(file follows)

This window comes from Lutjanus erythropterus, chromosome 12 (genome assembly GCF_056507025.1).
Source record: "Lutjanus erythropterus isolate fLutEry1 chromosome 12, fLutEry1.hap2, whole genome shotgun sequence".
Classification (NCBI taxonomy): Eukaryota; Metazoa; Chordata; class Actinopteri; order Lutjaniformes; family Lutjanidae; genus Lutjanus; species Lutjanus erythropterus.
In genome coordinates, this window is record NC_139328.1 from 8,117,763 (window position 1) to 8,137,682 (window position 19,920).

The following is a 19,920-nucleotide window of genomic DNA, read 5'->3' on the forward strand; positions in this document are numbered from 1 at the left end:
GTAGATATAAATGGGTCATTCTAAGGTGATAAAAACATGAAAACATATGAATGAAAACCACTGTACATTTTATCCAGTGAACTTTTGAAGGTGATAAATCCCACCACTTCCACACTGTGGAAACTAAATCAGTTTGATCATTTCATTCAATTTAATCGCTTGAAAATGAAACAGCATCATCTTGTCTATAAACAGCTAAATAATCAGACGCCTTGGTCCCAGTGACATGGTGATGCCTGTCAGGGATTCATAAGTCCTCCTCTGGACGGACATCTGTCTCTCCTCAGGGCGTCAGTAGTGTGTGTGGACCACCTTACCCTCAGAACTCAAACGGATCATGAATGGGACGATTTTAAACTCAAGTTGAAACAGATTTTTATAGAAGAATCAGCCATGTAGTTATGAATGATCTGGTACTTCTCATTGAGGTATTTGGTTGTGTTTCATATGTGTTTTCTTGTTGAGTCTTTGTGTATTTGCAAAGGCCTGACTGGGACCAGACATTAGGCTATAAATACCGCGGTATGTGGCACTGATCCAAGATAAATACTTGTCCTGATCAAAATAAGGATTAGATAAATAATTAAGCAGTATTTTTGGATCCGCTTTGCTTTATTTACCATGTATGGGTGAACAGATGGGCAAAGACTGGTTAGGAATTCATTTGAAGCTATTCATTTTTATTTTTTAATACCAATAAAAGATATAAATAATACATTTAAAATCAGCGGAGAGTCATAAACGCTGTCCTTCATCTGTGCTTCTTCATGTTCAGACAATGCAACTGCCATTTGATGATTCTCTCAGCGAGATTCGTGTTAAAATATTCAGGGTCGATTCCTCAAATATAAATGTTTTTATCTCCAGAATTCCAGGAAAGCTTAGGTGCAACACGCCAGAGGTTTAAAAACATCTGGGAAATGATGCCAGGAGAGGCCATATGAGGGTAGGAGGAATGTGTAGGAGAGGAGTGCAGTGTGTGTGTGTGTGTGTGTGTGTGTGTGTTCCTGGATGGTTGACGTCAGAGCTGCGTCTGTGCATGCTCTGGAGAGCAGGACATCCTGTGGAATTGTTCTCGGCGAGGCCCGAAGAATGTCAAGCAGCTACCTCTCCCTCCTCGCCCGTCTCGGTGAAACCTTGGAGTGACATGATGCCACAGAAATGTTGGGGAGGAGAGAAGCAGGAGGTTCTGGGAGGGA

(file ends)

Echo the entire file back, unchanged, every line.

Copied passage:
This window comes from Lutjanus erythropterus, chromosome 12 (genome assembly GCF_056507025.1).
Source record: "Lutjanus erythropterus isolate fLutEry1 chromosome 12, fLutEry1.hap2, whole genome shotgun sequence".
Classification (NCBI taxonomy): Eukaryota; Metazoa; Chordata; class Actinopteri; order Lutjaniformes; family Lutjanidae; genus Lutjanus; species Lutjanus erythropterus.
In genome coordinates, this window is record NC_139328.1 from 8,117,763 (window position 1) to 8,137,682 (window position 19,920).

The following is a 19,920-nucleotide window of genomic DNA, read 5'->3' on the forward strand; positions in this document are numbered from 1 at the left end:
GTAGATATAAATGGGTCATTCTAAGGTGATAAAAACATGAAAACATATGAATGAAAACCACTGTACATTTTATCCAGTGAACTTTTGAAGGTGATAAATCCCACCACTTCCACACTGTGGAAACTAAATCAGTTTGATCATTTCATTCAATTTAATCGCTTGAAAATGAAACAGCATCATCTTGTCTATAAACAGCTAAATAATCAGACGCCTTGGTCCCAGTGACATGGTGATGCCTGTCAGGGATTCATAAGTCCTCCTCTGGACGGACATCTGTCTCTCCTCAGGGCGTCAGTAGTGTGTGTGGACCACCTTACCCTCAGAACTCAAACGGATCATGAATGGGACGATTTTAAACTCAAGTTGAAACAGATTTTTATAGAAGAATCAGCCATGTAGTTATGAATGATCTGGTACTTCTCATTGAGGTATTTGGTTGTGTTTCATATGTGTTTTCTTGTTGAGTCTTTGTGTATTTGCAAAGGCCTGACTGGGACCAGACATTAGGCTATAAATACCGCGGTATGTGGCACTGATCCAAGATAAATACTTGTCCTGATCAAAATAAGGATTAGATAAATAATTAAGCAGTATTTTTGGATCCGCTTTGCTTTATTTACCATGTATGGGTGAACAGATGGGCAAAGACTGGTTAGGAATTCATTTGAAGCTATTCATTTTTATTTTTTAATACCAATAAAAGATATAAATAATACATTTAAAATCAGCGGAGAGTCATAAACGCTGTCCTTCATCTGTGCTTCTTCATGTTCAGACAATGCAACTGCCATTTGATGATTCTCTCAGCGAGATTCGTGTTAAAATATTCAGGGTCGATTCCTCAAATATAAATGTTTTTATCTCCAGAATTCCAGGAAAGCTTAGGTGCAACACGCCAGAGGTTTAAAAACATCTGGGAAATGATGCCAGGAGAGGCCATATGAGGGTAGGAGGAATGTGTAGGAGAGGAGTGCAGTGTGTGTGTGTGTGTGTGTGTGTGTGTGTTCCTGGATGGTTGACGTCAGAGCTGCGTCTGTGCATGCTCTGGAGAGCAGGACATCCTGTGGAATTGTTCTCGGCGAGGCCCGAAGAATGTCAAGCAGCTACCTCTCCCTCCTCGCCCGTCTCGGTGAAACCTTGGAGTGACATGATGCCACAGAAATGTTGGGGAGGAGAGAAGCAGGAGGTTCTGGGAGGGA